One more [beta]-glucosidase coded by the gene td2f2, obtained from metagenome of compost, the hydrolysis activity of p-nitrophenyl-[beta]-D-glucopyranoside was stimulated by various monosacchrides and sugar alcohols demonstrating its transglucosylation activity. A novel a-glucosidase encoding gene Bgl-gsl, derived from a metagenomic library of contents of the gut of Globitermes brachycerastes was reported by Wang and colleagues (Wang et al. 2012). It was observed that the residual activity of Bgl-gsl was retained above 70% after the recombinant enzyme was incubated at 75[degrees]C and at pH 6.0 for 2 hour and its half- life was lhour at 90[degrees]C in the presence of 4 x [10.sup.-3] M pNPG. A synergistic effect between Bgl-gsl and with crude enzyme of either fungus Trichoderma reesei Rut-C30 or with a fusion protein (TcE1) made from cellobiohydrolase cbhl gene of T. reesei and endoglucanase of Acidothermus cellulolyticus was also observed. The above results indicate that the a-glucosidase Bgl-gsl is the possible contender for its application in biofuel production. A a-glucosidase (Bgl1269) having high hydrolyzing capacity for soyabean isoflavone glycosides and tolerant to glucose was reported from metagenomic library of soil (Li et al. 2012). After further investigation, these properties of enzymes can be exploited for production of soyabean isoflavone aglycones.

Challenges in digging out cellulases from metagenome

The first challenge is the extraction of pure metagenomic DNA from various environmental samples for isolation and identification of cellulases. It is observed that the DNA extraction process lead to co-extraction of humic acid and other inhibitory substances that interfere with different cloning steps e.g restriction enzyme digestion, PCR amplification, transformation efficiency and specificity of DNA hybridization (Alawi, Schneider, and Kallmeyer 2014; Tsai and Olson 1992). The other challenges includes: Microorganisms in different environment have different susceptibilities to cell lysis methods so biased extraction of DNA occur, so the sequences present in the isolated DNA and metagenomic libraries is dependent on DNA extraction method. The degree of biasness due to DNA extraction method needs to be studied intensively in different metagenomic DNA. It is supposed that DNA isolated through direct lysis method have better representation of microbial diversity in a soil sample because cell separation step is not there, so microorganisms sticking to soil particles are also lysed (Alawi, Schneider, and Kallmeyer 2014; Leff et al. 1995). The common challenge faced during functional screening of metagenomic DNA is insufficient or biased expression of foreign genes in E.coli. It is important to explore the possibilities to overcome these limitations in order to find out novel cellulase from metagenomic DNA. There are several literature suggesting solution to these problems (Uchiyama, Miyazaki, and Yaoi 2013; Ferrer, Golyshina, Chernikova, Khachane, Martins dos Santos, et al. 2005). Only one cellobiohydrolase gene have been detected so far from any metagenomic library (Table 1). The cellobiohydrolase of family GH48, but none of family GH6 and GH7 were detected by metagenomic sequencing in the contents of bovine rumen (Brulc et al. 2009) and in higher termite hindgut (Warnecke et al. 2007). These findings suggest that fewer cellobiohydrolases exist in natural microbes or there is a novel family of cellobiohydrolase genes in metagenomes that could not be detected by homology searching. Therefore, one of the main challenges for mining cellulases from metagenome of various environment is to develop a robust screening or selection system to select cellobiohydrolases, playing significant role in degrading crystalline cellulose. One of the possible solution to this problem could be construction of metagenomic libraries having larger capacity. The MUC have been used for screening of exoglucanase activity, but this substrate is reported to exhibit activity towards a-glucosidases, cellodextrinases, endoglucanases and some xylanases. In wild strains Avicel is also used as substrate to screen for cellobiohydrolase activity, but in case of clone hydrolyzing activity is not shown towards Avicel and Congo red on agar plate due to limited presence of the endoglucanase and cellobiohydrolase (Duan et al. 2009). These limitations could be overcome by use of alternative host for library construction. One example for this could be construction of recombinant E.coli host constituitively expressing endoglucanase, the synergistic action of endoglucanase and exoglucanase could hydrolyze Avicel easily and will help in detection of cellobiohydrolase activity on Avicel/Congo red plates (Duan and Feng 2010). Metaproteomics is another alternative way of obtaining novel cellobiohydrolases (Warnecke et al. 2007). These strategies were used to isolate cellobiohydrolases from moldy silage and sheep rumen (Toyoda et al. 2009; Yu et al. 2007). The metaproteomics have been used to identify cellulases of family GH1, 3 and 5 (Warnecke et al. 2007). Above all this, sequencing of whole metagenome derived from niche undergoing cellulose decomposition at larger scale may mitigate the problem of biased gene expression. (Warnecke et al. 2007; Brulc et al. 2009). The first metagenomic cDNA library was constructed by Grant et al., (Grant et al. 2004) using RNA derived from water of hot springs and activated sludge. After that, very few metagenomic cDNA library was constructed from mRNA of different environments (Bailly et al. 2007; Frias-Lopez et al. 2008). The construction of less number of cDNA metagenomic libraries than metagenomic DNA libraries may be due to difficulties in RNA isolation, separation of mRNA from other RNAs and less stability of mRNA. It is reported that fungi are important source of cellobiohydrolases, larger number of cellobiohydrolases have been obtained from fungi than from bacteria (Wen, Liao, and Chen 2005). Therefore cDNA metagenomic library will help in extracting cellobiohydrolases of eukaryotes including fungus The metagenomic cDNA of the termite gut have also been reported to contain cellulases (Todaka et al. 2011). This library possessed many cellulase genes involved in protistan cellulose degradation, containing glycosyl hydrolase family 7. The gene of GH7 is the most commonly expressed cellobiohydrolase, accounting for 4% of 910 sequences retrieved. All above examples indicate that the environmental cDNA library approach might be better than metagenomic DNA library method for isolation of cellobiohydrolases. Despite this fact, there is no report of function-based screening of cellulases from any metagenomic cDNA library. The major challenge in case of metagenome is how to get ideal cellulases with desired characteristics fulfilling the requirements of biorefineries. This problem can be resolved to some extent by retrieving enzymes from certain environments having conditions similar to bio-refineries. It was reported that 10 of the 11 cloned cellulases from rabbit cecum exhibited their maximum activities at pH 5.5-7.0 and at temperature 40-55[degrees]C, conditions similar to those prevailing in rabbit cecum (Feng et al. 2007). Similarly an alkaline a-glucosidase was identified from the alkaline soil (Jiang et al. 2010) But there are reports suggesting properties of enzyme being different from the source environments, such as from a high-temperature compost a low temperature tolerant cellulase was isolated (Pang et al. 2009), and from non-saline soil a halotolerant cellulase was isolated (Voget, Steele, and Streit 2006). Therefore, the clones expressing enzymes can be characterized for their enzyme activities as reported previously in several studies (Duan et al. 2009). After obtaining the primary characteristics of crude enzymes, the clone exhibiting remarkable properties could be selected for detailed study.. Another alternative process is to find out the activity of clone expressing enzyme in specific conditions mimicking the condition under which enzyme will be used. For example, three cellulase active clones stable in ionic liquids were selected from 24 metagenomic cellulase-active clones by testing their performance in the presence of ionic liquids (Pottkamper et al. 2009).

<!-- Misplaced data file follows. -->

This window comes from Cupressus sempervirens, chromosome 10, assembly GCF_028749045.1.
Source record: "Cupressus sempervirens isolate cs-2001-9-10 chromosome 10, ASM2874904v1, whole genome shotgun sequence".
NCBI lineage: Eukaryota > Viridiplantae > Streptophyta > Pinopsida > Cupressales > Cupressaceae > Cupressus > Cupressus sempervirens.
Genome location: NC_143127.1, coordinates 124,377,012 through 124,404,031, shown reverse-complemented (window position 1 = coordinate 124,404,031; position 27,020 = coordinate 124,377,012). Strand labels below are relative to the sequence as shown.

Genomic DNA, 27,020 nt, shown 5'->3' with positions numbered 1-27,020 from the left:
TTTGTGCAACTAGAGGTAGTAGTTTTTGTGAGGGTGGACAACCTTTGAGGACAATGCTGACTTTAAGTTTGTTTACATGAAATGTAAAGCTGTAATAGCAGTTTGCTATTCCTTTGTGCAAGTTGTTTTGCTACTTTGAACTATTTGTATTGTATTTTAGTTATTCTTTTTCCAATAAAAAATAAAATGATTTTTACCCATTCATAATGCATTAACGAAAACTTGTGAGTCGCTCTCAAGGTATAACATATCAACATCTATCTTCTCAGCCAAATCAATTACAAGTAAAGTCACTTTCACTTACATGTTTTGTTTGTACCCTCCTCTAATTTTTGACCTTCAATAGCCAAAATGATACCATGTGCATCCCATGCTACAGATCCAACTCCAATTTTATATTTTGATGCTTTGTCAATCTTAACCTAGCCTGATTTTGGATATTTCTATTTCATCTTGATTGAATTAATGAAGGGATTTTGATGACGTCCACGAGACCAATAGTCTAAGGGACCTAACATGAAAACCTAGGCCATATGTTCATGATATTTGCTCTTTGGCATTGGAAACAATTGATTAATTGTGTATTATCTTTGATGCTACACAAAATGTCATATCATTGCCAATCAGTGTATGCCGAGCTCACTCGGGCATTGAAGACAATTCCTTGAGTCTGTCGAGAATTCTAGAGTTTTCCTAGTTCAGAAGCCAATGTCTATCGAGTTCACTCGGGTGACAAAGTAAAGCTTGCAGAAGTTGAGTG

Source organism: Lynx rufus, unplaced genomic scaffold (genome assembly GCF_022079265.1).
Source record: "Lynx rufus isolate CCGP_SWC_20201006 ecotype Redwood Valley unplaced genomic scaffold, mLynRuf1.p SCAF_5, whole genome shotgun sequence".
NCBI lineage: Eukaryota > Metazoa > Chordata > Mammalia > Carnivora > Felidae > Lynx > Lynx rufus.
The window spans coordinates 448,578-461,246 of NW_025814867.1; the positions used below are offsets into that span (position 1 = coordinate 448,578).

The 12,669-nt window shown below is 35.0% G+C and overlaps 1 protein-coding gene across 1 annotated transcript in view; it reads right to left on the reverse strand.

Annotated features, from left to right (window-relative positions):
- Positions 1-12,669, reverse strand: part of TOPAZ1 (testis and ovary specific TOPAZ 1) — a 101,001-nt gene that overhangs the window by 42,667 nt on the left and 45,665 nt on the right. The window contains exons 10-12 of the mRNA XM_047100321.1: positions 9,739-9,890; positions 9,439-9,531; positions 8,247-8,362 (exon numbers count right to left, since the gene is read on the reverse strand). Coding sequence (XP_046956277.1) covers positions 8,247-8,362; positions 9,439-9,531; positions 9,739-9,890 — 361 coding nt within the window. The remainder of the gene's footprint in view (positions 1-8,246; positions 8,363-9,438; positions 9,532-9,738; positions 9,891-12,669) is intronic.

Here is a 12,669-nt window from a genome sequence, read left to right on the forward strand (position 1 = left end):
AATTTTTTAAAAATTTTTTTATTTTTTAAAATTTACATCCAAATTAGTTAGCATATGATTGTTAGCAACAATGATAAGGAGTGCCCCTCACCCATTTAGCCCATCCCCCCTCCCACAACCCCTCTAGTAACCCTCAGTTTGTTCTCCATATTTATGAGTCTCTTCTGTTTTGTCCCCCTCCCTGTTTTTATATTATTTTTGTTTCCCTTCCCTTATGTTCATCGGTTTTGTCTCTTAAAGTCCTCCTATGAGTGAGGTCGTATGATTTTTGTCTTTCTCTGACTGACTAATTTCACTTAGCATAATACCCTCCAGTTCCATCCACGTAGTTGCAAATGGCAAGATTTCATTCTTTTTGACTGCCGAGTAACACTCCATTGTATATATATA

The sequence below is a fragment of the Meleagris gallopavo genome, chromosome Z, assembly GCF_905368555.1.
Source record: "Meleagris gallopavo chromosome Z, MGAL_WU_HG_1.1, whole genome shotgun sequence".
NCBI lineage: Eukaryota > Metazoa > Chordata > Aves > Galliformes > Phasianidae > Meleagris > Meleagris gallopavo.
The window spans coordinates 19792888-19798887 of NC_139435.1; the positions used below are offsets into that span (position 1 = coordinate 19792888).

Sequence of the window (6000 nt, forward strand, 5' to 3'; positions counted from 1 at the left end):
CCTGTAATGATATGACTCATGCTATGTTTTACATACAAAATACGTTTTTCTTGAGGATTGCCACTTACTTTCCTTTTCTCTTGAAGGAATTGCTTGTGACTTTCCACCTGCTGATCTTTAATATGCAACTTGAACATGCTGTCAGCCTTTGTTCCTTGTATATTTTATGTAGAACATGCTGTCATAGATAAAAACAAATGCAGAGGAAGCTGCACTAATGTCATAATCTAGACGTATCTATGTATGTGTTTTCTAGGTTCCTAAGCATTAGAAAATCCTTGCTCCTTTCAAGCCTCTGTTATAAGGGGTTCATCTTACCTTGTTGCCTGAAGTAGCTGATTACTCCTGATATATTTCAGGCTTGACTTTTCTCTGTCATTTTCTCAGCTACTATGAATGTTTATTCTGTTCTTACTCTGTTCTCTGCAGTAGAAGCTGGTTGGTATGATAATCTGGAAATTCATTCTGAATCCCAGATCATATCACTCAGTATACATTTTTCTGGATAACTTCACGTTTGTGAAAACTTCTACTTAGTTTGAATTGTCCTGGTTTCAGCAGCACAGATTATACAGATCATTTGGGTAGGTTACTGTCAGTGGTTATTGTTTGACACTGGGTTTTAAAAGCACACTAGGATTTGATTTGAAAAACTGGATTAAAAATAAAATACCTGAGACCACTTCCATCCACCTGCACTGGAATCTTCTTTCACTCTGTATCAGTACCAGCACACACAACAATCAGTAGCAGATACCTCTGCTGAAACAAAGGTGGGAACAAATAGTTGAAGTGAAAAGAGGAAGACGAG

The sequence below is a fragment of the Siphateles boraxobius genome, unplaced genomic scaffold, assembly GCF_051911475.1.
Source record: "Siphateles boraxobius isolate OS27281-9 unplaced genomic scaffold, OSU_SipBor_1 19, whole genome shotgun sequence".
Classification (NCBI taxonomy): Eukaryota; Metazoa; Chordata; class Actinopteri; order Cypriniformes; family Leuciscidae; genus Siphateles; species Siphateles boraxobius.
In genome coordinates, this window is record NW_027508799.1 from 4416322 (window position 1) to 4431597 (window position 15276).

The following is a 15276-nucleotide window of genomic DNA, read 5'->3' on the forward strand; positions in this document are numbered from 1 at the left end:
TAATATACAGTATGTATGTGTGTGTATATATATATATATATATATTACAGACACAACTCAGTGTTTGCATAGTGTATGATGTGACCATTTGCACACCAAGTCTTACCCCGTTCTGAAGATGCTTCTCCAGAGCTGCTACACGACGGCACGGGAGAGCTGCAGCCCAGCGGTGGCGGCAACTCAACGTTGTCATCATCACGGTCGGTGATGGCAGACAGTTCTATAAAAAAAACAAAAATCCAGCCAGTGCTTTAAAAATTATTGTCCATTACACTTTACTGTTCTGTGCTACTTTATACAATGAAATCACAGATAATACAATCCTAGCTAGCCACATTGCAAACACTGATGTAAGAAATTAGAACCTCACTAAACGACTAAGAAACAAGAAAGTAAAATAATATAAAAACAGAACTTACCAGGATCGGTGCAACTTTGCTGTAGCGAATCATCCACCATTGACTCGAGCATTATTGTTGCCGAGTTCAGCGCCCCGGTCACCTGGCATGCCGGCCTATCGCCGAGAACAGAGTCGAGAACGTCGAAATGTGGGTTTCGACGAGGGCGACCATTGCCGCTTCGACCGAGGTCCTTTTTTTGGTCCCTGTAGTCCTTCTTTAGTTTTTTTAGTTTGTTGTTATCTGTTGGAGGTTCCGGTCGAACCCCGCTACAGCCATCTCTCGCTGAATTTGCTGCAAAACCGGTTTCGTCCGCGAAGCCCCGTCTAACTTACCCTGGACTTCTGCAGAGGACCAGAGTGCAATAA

Concluding remarks

The optimization of DNA extraction process, choice of suitable host-vector for unbiased expression, efficient and robust screening strategies will help in identification of new cellulases from metagenome of various habitats. Although variety of novel genes encoding cellulases have been discovered from metagenomic library, but only few of them possess novel properties in comparison to previously described ones. Therefore one of the major challenge before metagenome derived cellulases is characterization of their properties and finding ways of using them. At this point culture-based method has advantages over culture-independent approach because cellulases possessing desirable properties and fulfilling the criteria of biorefineries can be easily obtained by culture-based methods. After obtaining the suitable cellulases, the shortcomings in properties could be further improved by molecular techniques.. Therefore, both culture based approach and culture independent approach are complementary to each other and both could be used together for getting ideal cellulases.

ACKNOWLEDGEMENT

The author is thankful to the Indian Agricultural Research Institute, New Delhi and Amity Institute of Organic Agriculture, Noida. The author declares that there is no conflict of interest regarding the publication of this paper.

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Sangeeta Pandey

Amity Institute of Organic Agriculture, Amity University Uttar Pradesh, Sector 125, Noida 201313, India.

http://dx.doi.Org/ 10.22207/JPAM.11.2.51

(Received: 20 March 2017; accepted: 15 May 2017)

* To whom all correspondence should be addressed. Tel.: 9650640153; 0120-4392185/608;

E-mail: sangeetamicro@gmail.com

Caption: Fig. 1. Different approaches for metagenomic mining for novel molecules and catalysts